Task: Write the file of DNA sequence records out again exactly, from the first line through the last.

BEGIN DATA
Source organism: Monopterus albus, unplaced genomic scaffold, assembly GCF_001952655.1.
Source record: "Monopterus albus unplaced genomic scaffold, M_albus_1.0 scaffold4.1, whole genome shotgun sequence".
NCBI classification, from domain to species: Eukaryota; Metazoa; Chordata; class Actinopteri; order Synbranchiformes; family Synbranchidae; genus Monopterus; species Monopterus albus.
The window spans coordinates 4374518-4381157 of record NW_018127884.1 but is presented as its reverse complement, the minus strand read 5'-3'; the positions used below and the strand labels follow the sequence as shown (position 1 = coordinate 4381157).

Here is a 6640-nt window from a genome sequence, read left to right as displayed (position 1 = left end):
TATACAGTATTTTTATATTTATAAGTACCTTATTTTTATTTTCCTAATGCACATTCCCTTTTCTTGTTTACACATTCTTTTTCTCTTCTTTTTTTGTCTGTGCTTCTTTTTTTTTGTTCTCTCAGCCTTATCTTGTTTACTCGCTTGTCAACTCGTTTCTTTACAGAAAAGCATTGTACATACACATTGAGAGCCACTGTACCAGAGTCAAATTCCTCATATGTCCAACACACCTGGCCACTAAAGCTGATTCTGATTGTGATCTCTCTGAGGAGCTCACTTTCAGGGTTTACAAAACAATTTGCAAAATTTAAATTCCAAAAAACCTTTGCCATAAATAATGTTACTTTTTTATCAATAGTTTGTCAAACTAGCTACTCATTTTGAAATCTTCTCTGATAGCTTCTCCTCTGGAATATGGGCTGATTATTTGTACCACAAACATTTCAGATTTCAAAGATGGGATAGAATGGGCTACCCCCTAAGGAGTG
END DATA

Source organism: Monopterus albus, unplaced genomic scaffold, assembly GCF_001952655.1.
Source record: "Monopterus albus unplaced genomic scaffold, M_albus_1.0 scaffold4.1, whole genome shotgun sequence".
NCBI classification, from domain to species: Eukaryota; Metazoa; Chordata; class Actinopteri; order Synbranchiformes; family Synbranchidae; genus Monopterus; species Monopterus albus.
The window spans coordinates 4374518-4381157 of record NW_018127884.1 but is presented as its reverse complement, the minus strand read 5'-3'; the positions used below and the strand labels follow the sequence as shown (position 1 = coordinate 4381157).

Here is a 6640-nt window from a genome sequence, read left to right as displayed (position 1 = left end):
TATACAGTATTTTTATATTTATAAGTACCTTATTTTTATTTTCCTAATGCACATTCCCTTTTCTTGTTTACACATTCTTTTTCTCTTCTTTTTTTGTCTGTGCTTCTTTTTTTTTGTTCTCTCAGCCTTATCTTGTTTACTCGCTTGTCAACTCGTTTCTTTACAGAAAAGCATTGTACATACACATTGAGAGCCACTGTACCAGAGTCAAATTCCTCATATGTCCAACACACCTGGCCACTAAAGCTGATTCTGATTGTGATCTCTCTGAGGAGCTCACTTTCAGGGTTTACAAAACAATTTGCAAAATTTAAATTCCAAAAAACCTTTGCCATAAATAATGTTACTTTTTTATCAATAGTTTGTCAAACTAGCTACTCATTTTGAAATCTTCTCTGATAGCTTCTCCTCTGGAATATGGGCTGATTATTTGTACCACAAACATTTCAGATTTCAAAGATGGGATAGAATGGGCTACCCCCTAAGGAGTG